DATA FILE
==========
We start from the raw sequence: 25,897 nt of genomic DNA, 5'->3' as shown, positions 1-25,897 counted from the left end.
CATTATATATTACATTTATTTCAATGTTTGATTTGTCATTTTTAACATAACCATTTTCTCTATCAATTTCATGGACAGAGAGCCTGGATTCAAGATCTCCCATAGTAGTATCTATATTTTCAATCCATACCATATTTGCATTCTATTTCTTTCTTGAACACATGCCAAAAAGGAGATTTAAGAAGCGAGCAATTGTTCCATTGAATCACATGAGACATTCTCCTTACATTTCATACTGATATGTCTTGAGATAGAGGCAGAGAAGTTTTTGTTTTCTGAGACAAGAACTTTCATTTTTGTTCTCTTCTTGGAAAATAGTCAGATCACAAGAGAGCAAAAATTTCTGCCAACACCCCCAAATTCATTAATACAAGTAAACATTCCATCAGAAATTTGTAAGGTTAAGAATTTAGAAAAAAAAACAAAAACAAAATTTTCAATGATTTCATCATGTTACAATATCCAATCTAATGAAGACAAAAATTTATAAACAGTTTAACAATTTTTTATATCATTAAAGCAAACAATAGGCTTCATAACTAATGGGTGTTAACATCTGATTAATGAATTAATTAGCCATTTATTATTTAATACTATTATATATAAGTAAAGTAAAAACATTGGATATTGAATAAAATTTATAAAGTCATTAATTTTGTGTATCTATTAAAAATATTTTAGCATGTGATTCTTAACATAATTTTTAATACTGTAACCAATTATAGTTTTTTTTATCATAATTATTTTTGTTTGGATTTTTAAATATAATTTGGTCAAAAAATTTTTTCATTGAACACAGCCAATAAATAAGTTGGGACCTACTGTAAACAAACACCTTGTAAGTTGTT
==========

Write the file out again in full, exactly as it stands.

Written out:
We start from the raw sequence: 25,897 nt of genomic DNA, 5'->3' as shown, positions 1-25,897 counted from the left end.
CATTATATATTACATTTATTTCAATGTTTGATTTGTCATTTTTAACATAACCATTTTCTCTATCAATTTCATGGACAGAGAGCCTGGATTCAAGATCTCCCATAGTAGTATCTATATTTTCAATCCATACCATATTTGCATTCTATTTCTTTCTTGAACACATGCCAAAAAGGAGATTTAAGAAGCGAGCAATTGTTCCATTGAATCACATGAGACATTCTCCTTACATTTCATACTGATATGTCTTGAGATAGAGGCAGAGAAGTTTTTGTTTTCTGAGACAAGAACTTTCATTTTTGTTCTCTTCTTGGAAAATAGTCAGATCACAAGAGAGCAAAAATTTCTGCCAACACCCCCAAATTCATTAATACAAGTAAACATTCCATCAGAAATTTGTAAGGTTAAGAATTTAGAAAAAAAAACAAAAACAAAATTTTCAATGATTTCATCATGTTACAATATCCAATCTAATGAAGACAAAAATTTATAAACAGTTTAACAATTTTTTATATCATTAAAGCAAACAATAGGCTTCATAACTAATGGGTGTTAACATCTGATTAATGAATTAATTAGCCATTTATTATTTAATACTATTATATATAAGTAAAGTAAAAACATTGGATATTGAATAAAATTTATAAAGTCATTAATTTTGTGTATCTATTAAAAATATTTTAGCATGTGATTCTTAACATAATTTTTAATACTGTAACCAATTATAGTTTTTTTTATCATAATTATTTTTGTTTGGATTTTTAAATATAATTTGGTCAAAAAATTTTTTCATTGAACACAGCCAATAAATAAGTTGGGACCTACTGTAAACAAACACCTTGTAAGTTGTT